The reaction to Donald Trump’s first major speech in Europe reminds me of the old Jewish joke in which two men ask a rabbi to resolve a dispute. After listening to the first one, the rabbi says, “You’re absolutely right!” Then the second man makes his case, and the rabbi replies, “Yes, you’re quite right!” The rabbi’s wife chimes in: “That makes no sense—how can they both be right?” The rabbi ponders her words and says, “You know what? You’re right, too!” Responses to Trump’s Thursday speech in Warsaw, Poland, which focused on the need to preserve and defend Western civilization and its values, have been sharply polarized along partisan lines. On the liberal side, Sarah Wildman in Vox, Peter Beinart and James Fallows in The Atlantic, and Jeet Heer in The New Republic have argued that it was at best an appeal to tribalism and at worst practically an alt-right manifesto, full of dog-whistles for white nationalists. Conservatives, even Trump’s harshest critics such as Jonah Goldberg, David French, and William Kristol, have mostly praised …

America’s Real Pivot

Trump’s Warsaw speech marks an era defining the rebalancing of Euro-American relations Donald Trump’s speech in Poland, for lack of better words, marks the beginning of a new era in global politics. Speeches change history. Speeches mark the direction a great power is going, a pivot, if you will. That word has become a catchphrase in the last decade, but it can be used for Trump’s Warsaw speech, which marked the solidifying ideological lines of our times. Trump is no great orator. He isn’t linguistically gifted, either due to age, or due to his New York-ish snappy rhetorical style. Notwithstanding those limitations, this speech will possibly go down in history as one of the most important speeches of his presidency. Here’s the full speech in text, for the more academically minded. Everything about the speech was planned pitch perfect. The choice of the venue is Poland, a central European civilizational powerhouse, with immense historical importance. Poland has made cultural contributions and has a scientific legacy that can put any other European country to shame. In …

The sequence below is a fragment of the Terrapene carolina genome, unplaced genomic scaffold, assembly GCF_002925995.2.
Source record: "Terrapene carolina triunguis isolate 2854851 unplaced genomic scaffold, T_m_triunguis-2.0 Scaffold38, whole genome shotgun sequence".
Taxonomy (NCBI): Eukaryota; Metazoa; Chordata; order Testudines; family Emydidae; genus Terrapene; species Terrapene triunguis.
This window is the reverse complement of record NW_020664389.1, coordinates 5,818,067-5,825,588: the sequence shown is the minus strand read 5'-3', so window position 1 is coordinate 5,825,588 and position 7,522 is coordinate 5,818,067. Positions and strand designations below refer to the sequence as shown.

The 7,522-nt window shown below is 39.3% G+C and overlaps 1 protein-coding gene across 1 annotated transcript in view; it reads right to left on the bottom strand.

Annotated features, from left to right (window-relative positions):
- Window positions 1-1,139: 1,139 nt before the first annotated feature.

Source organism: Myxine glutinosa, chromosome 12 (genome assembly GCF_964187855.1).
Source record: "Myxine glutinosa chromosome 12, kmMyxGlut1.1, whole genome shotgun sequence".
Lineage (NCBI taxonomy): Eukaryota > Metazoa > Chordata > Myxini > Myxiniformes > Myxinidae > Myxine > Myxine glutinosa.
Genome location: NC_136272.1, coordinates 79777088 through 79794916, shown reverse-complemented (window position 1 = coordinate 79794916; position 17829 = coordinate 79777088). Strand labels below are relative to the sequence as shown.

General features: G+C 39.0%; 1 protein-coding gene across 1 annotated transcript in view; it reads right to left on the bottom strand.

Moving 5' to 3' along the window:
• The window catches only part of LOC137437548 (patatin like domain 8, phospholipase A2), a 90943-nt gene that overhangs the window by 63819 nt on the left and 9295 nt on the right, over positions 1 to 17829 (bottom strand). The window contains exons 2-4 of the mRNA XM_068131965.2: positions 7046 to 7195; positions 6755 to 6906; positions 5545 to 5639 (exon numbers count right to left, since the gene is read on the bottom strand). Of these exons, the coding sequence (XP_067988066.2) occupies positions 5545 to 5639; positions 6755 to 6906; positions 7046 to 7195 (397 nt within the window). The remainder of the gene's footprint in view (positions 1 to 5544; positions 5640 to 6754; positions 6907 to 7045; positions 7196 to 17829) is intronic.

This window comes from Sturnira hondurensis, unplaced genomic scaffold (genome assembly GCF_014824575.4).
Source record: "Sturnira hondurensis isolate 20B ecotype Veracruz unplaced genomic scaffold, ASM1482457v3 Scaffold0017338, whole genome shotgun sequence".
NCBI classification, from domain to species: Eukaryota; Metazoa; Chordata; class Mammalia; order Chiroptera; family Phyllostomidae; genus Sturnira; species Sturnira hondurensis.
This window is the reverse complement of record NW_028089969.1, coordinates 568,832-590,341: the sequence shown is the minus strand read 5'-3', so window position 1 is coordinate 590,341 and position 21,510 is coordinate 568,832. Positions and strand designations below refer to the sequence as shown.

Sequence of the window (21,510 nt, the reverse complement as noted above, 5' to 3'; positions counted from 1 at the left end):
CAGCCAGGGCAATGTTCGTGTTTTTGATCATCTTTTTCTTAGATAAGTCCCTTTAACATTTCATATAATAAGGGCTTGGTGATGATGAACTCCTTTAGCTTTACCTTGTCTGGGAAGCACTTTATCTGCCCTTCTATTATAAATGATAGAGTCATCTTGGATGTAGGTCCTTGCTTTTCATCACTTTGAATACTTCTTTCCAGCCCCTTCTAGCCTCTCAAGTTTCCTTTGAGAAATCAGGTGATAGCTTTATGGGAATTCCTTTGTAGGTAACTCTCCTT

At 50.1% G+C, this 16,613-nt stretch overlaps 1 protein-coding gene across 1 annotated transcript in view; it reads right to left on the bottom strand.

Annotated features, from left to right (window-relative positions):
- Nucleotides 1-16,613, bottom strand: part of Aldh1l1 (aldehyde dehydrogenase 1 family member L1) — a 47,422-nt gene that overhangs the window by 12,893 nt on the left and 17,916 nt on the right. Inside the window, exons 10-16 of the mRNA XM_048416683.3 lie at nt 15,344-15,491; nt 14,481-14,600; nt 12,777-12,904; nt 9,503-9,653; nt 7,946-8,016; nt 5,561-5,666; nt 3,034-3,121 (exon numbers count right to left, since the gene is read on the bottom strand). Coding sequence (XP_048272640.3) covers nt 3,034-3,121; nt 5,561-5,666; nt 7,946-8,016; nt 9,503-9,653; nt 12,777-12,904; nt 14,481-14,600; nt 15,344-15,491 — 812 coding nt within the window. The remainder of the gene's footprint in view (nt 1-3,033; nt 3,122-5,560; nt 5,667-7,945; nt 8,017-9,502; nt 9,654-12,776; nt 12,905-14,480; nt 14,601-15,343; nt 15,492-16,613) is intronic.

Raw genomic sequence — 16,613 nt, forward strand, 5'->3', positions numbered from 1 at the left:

In Defence of Anonymity

Few recent events have united public opinion more than CNN’s petty, vindictive and astonishingly self-defeating investigation into the life of an anonymous Redditor who had created a mischievous GIF aimed at the station. It had repurposed a clip of Donald Trump clotheslining WWE CEO Vince McMahon at Wrestlemania by putting a CNN logo on McMahon’s face. Many thought it puerile and obnoxious when the President tweeted the GIF out to the world but when the media giant targeted its obscure, anonymous creator—discovering his real-life Facebook page and implicitly threatening that they would expose him if his postings annoyed them again—their bullying angered even Trump’s liberal critics. One did not have to like “@HansAssholeSolo” to dislike the power imbalance. Being so dense as to think that people would side with the multi-billion dollar corporation says something about the delusions of the media classes. Still, some sympathised with the network. Most of them were journalists. David Frum, the Atlantic columnist, proclaimed: Predictably, this did not go down well on Twitter. “Spoken like someone who does not fear for their safety,” wrote “@SaucissonSec”. …

Are the Social Sciences Undergoing a Purity Spiral?

A couple of years ago, six social scientists published a paper describing a disquieting occurrence in academic psychology: the loss of almost all its political diversity. As Jonathan Haidt, one of the authors of the paper, wrote in a commentary: Before the 1990s, academic psychology only LEANED left. Liberals and Democrats outnumbered Conservatives and Republican by 4 to 1 or less. But as the “greatest generation” retired in the 1990s and was replaced by baby boomers, the ratio skyrocketed to something more like 12 to 1. In just 20 years. Few psychologists realize just how quickly or completely the field has become a political monoculture. While the paper focuses on psychology, it briefly mentions that the rest of the social sciences are not far behind: [R]ecent surveys find that 58–66 per cent of social science professors in the United States identify as liberals, while only 5–8 per cent identify as conservatives, and that self-identified Democrats outnumber Republicans by ratios of at least 8 to 1 (Gross & Simmons 2007; Klein & Stern 2009; Rothman & …